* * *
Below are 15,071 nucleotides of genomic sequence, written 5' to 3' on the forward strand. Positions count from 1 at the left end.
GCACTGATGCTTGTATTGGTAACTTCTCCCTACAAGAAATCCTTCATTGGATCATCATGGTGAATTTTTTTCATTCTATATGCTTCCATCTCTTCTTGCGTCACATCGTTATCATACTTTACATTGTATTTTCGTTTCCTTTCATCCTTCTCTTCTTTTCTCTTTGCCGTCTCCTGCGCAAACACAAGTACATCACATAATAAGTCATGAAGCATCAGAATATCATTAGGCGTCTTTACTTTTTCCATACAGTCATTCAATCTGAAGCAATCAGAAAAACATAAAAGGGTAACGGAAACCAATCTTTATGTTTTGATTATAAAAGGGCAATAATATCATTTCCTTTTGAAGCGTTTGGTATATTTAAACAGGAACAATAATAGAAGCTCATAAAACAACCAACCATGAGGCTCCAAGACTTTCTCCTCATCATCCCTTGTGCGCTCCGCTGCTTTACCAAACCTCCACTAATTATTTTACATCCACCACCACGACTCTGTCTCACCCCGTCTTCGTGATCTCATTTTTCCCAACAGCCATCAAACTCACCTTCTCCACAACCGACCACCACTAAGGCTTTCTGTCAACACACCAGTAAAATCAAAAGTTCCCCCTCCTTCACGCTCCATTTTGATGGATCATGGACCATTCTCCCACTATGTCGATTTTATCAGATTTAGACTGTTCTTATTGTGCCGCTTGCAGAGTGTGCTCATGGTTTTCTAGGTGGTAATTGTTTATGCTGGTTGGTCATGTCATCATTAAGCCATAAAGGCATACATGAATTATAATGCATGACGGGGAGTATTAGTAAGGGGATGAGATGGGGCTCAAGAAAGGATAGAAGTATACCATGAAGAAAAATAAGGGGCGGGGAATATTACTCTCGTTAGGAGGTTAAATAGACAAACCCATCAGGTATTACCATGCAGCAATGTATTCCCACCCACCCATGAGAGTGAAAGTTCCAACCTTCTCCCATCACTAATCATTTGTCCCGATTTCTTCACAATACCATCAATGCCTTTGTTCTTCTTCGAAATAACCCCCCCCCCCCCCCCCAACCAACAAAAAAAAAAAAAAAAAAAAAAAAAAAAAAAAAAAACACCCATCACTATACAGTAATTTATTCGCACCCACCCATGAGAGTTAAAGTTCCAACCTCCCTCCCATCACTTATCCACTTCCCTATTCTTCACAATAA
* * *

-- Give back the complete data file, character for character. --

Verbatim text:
Below are 15,071 nucleotides of genomic sequence, written 5' to 3' on the forward strand. Positions count from 1 at the left end.
GCACTGATGCTTGTATTGGTAACTTCTCCCTACAAGAAATCCTTCATTGGATCATCATGGTGAATTTTTTTCATTCTATATGCTTCCATCTCTTCTTGCGTCACATCGTTATCATACTTTACATTGTATTTTCGTTTCCTTTCATCCTTCTCTTCTTTTCTCTTTGCCGTCTCCTGCGCAAACACAAGTACATCACATAATAAGTCATGAAGCATCAGAATATCATTAGGCGTCTTTACTTTTTCCATACAGTCATTCAATCTGAAGCAATCAGAAAAACATAAAAGGGTAACGGAAACCAATCTTTATGTTTTGATTATAAAAGGGCAATAATATCATTTCCTTTTGAAGCGTTTGGTATATTTAAACAGGAACAATAATAGAAGCTCATAAAACAACCAACCATGAGGCTCCAAGACTTTCTCCTCATCATCCCTTGTGCGCTCCGCTGCTTTACCAAACCTCCACTAATTATTTTACATCCACCACCACGACTCTGTCTCACCCCGTCTTCGTGATCTCATTTTTCCCAACAGCCATCAAACTCACCTTCTCCACAACCGACCACCACTAAGGCTTTCTGTCAACACACCAGTAAAATCAAAAGTTCCCCCTCCTTCACGCTCCATTTTGATGGATCATGGACCATTCTCCCACTATGTCGATTTTATCAGATTTAGACTGTTCTTATTGTGCCGCTTGCAGAGTGTGCTCATGGTTTTCTAGGTGGTAATTGTTTATGCTGGTTGGTCATGTCATCATTAAGCCATAAAGGCATACATGAATTATAATGCATGACGGGGAGTATTAGTAAGGGGATGAGATGGGGCTCAAGAAAGGATAGAAGTATACCATGAAGAAAAATAAGGGGCGGGGAATATTACTCTCGTTAGGAGGTTAAATAGACAAACCCATCAGGTATTACCATGCAGCAATGTATTCCCACCCACCCATGAGAGTGAAAGTTCCAACCTTCTCCCATCACTAATCATTTGTCCCGATTTCTTCACAATACCATCAATGCCTTTGTTCTTCTTCGAAATAACCCCCCCCCCCCCCCCCAACCAACAAAAAAAAAAAAAAAAAAAAAAAAAAAAAAAAAAAACACCCATCACTATACAGTAATTTATTCGCACCCACCCATGAGAGTTAAAGTTCCAACCTCCCTCCCATCACTTATCCACTTCCCTATTCTTCACAATAA